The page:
I usually wait until the end of a review to discuss the games visuals, but the visuals of Heavy Rain hit you in the face from moment one, and they are astounding. Character models are often eerily lifelike, but the real star of the game’s graphical presentation is a combination of it’s spectacular set design, and expert camera work. The level of graphical detail present in each scene of the game is staggering. At first glance, it wouldn’t be uncommon to mistake some of the environments as real sets. Rain cascading down walls, onto the sidewalks, and soaking through the clothes of characters is amazing. The game oozes atmosphere. The tale is bleak, oppressive, and tense, and the visuals match it perfectly. I was tempted to play the game with an umbrella. A nice aside is that during my playthrough of the game, it was one of those rare, rainy days in Los Angeles. Talk about immersion.
Character animations are incredibly lifelike (thanks to some excellent motion capture work), and outside of some occasionally wonky movements due to the unorthodox control scheme (which I’ll get to in a moment), the characters and it’s world feel like a real, believable place. Which is great, since there are no aliens, ghosts, or mutants in this story. It’s 100% grounded in the real world. The game also manages to skirt the “uncanny valley” affect most computer generated humans in games often fall prey to. There aren’t any dead, soulless stares in this game. It’s not Polar Express here.
Moving onto the more “gamey” stuff, Heavy Rain is not a perfect package. The biggest issue many will more than likely face are the controls. Instead of going with a traditional 3D control system, or even the “Tank Controls” of the older Resident Evil games, Heavy Rain opts to tackle character movement (and interaction with the environment) rather uniquely. Pressing the R2 button on the Dual Shock 3 will cause the character to walk forward. Releasing the R2 button will cause them to stop.
By turning the Left Analog stick left or right, players adjust the direction the character is looking, and thus, control where he walks when combined with the R2 button. This setup took a bit to get used to, but it’s along the lines of racing games these days, where R2 is often accelerate, and the Left Analog stick is used to steer. Only this time, you are “steering” people, instead of cars. This makes it much easier for the game to retain it’s cinematic flair (camera angles often change for better, more movie-like angles, and players can manually change the camera angle with the L1 button). After the opening “tutorial” section, however, I was more than comfortable with this setup.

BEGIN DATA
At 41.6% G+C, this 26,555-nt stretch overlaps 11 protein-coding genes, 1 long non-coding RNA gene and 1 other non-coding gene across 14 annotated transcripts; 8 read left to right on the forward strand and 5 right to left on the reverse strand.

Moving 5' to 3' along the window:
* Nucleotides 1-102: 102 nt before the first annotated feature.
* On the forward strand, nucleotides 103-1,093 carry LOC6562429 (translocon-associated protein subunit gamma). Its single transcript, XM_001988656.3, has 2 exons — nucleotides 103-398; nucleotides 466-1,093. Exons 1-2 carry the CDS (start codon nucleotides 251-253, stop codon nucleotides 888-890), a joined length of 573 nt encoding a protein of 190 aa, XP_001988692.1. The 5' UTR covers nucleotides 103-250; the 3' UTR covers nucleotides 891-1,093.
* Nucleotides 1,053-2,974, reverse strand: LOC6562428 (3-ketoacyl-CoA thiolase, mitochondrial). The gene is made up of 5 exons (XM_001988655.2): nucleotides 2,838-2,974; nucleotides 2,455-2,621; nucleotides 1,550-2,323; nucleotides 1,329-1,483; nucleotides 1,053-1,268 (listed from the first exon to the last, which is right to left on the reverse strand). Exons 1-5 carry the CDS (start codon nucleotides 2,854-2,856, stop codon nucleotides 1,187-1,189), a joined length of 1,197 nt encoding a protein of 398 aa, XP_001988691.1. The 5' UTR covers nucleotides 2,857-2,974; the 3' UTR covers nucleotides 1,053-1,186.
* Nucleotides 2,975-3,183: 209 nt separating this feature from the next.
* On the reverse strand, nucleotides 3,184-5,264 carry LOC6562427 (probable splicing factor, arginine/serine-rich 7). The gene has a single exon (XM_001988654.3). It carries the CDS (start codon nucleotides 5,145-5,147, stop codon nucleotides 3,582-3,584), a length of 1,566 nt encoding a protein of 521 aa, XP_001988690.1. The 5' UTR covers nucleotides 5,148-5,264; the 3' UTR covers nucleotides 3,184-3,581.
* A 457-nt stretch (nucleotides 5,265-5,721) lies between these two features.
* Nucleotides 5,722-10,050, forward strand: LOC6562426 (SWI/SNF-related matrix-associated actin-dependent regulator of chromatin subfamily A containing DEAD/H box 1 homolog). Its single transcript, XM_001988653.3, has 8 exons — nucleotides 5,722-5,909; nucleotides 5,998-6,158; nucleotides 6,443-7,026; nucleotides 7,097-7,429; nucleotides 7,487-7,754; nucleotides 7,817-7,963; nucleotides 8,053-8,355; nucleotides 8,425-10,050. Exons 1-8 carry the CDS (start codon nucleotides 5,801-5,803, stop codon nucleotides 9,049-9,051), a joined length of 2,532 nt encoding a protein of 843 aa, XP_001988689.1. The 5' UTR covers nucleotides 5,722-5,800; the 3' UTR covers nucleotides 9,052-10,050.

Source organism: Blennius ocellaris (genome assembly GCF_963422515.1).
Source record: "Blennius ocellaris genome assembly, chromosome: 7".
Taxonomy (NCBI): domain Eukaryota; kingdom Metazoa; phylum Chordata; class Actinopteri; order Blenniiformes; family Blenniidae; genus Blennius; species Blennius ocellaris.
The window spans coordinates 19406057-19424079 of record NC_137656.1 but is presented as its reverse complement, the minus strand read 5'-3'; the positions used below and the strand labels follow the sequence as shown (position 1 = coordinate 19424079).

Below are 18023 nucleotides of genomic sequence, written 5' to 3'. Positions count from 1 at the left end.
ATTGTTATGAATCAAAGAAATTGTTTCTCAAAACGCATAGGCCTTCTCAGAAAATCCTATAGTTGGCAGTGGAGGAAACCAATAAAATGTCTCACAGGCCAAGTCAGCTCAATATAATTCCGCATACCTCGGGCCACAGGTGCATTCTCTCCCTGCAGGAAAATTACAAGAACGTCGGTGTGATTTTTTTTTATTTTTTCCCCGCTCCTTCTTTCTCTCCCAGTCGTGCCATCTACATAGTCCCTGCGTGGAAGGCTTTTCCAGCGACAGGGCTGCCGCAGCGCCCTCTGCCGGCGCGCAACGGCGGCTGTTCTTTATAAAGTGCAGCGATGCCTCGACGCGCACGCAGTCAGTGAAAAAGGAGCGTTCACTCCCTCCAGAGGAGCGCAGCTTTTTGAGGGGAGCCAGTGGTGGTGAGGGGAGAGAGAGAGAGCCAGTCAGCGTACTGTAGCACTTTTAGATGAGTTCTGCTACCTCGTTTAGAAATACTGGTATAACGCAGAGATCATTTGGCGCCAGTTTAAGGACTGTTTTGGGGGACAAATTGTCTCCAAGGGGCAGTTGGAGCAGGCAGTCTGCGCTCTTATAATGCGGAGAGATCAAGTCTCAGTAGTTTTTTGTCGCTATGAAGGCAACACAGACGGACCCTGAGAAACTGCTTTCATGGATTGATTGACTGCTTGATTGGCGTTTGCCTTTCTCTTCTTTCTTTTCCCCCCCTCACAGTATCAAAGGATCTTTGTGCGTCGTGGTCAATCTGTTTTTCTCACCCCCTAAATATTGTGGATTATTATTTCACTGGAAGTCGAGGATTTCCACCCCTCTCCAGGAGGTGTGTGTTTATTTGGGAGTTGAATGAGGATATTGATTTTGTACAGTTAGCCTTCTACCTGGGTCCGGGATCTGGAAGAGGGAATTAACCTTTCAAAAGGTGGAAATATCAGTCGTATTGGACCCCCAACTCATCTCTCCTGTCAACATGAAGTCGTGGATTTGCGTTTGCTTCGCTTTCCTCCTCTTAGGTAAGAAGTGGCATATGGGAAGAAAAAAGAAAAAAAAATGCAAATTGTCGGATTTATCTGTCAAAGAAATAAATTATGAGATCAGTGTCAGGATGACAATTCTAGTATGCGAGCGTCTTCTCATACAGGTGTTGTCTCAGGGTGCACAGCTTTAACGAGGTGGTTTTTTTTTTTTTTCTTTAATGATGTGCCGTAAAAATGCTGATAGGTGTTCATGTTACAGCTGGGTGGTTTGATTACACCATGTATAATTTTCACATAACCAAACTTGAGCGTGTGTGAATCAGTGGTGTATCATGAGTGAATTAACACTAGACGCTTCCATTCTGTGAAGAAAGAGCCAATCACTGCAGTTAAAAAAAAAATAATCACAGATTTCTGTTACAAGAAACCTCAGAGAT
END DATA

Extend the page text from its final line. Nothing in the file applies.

Using the Right Analog stick, players are able to interact with the world in various ways. There are multiple ways to interact with the environment, but an brief example is simply opening a door. Near the door handle, an icon will appear with a direction that must be pressed with the Right Analog stick. If the icon is down, press down, and the action will occur. The face buttons on the PS3 controller are also used for interaction, and during the many quick time event segments, in which quick reflexes can sometimes be the difference between life and death.
At any time, characters can also press the L2 button to bring up a series of “thoughts” mapped to face buttons. Upon pressing the corresponding button, you will hear what the person is thinking about any given situation. For example, while exploring an environment, you can go into the character’s thoughts and possibly find a hint as to where they could go next. Action sequences are framed with Quick Time Events, mixing Right Stick movements, Button presses, and even the Dual Shock 3’s motion controls to excellent effect. Often the QTE prompts are very intuitive to what’s going on on screen. A prompt may appear over a fist for a punch, or an object that can be used to ward off an attack. A prompt to thrust the controller forward often is mimicking the character on screen thrusting or shoving an attacker back.
As Norman Jayden, players have access to a neat little device called ARI, a pair of glasses and a special glove that allow Norman to scan the environment for clues. I wasn’t sure about this element of the game at first, but after a few segments frantically searching an environment for that one extra scrap of evidence, I found his segments to be much more enjoyable. It’s cop show type stuff, with a high tech twist.